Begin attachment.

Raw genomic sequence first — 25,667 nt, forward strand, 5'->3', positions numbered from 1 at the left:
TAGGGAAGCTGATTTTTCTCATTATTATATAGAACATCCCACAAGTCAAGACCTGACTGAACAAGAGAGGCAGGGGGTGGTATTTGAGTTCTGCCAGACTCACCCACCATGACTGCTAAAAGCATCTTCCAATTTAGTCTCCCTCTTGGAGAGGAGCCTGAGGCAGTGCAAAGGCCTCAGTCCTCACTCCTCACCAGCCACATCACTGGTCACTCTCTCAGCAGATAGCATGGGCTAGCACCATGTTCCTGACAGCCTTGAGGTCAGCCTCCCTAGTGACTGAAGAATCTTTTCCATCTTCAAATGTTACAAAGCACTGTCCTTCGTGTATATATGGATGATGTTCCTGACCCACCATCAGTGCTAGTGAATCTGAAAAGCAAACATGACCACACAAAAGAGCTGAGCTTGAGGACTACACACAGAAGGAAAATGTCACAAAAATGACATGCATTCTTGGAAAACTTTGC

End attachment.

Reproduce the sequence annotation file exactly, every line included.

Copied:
Raw genomic sequence first — 25,667 nt, forward strand, 5'->3', positions numbered from 1 at the left:
TAGGGAAGCTGATTTTTCTCATTATTATATAGAACATCCCACAAGTCAAGACCTGACTGAACAAGAGAGGCAGGGGGTGGTATTTGAGTTCTGCCAGACTCACCCACCATGACTGCTAAAAGCATCTTCCAATTTAGTCTCCCTCTTGGAGAGGAGCCTGAGGCAGTGCAAAGGCCTCAGTCCTCACTCCTCACCAGCCACATCACTGGTCACTCTCTCAGCAGATAGCATGGGCTAGCACCATGTTCCTGACAGCCTTGAGGTCAGCCTCCCTAGTGACTGAAGAATCTTTTCCATCTTCAAATGTTACAAAGCACTGTCCTTCGTGTATATATGGATGATGTTCCTGACCCACCATCAGTGCTAGTGAATCTGAAAAGCAAACATGACCACACAAAAGAGCTGAGCTTGAGGACTACACACAGAAGGAAAATGTCACAAAAATGACATGCATTCTTGGAAAACTTTGC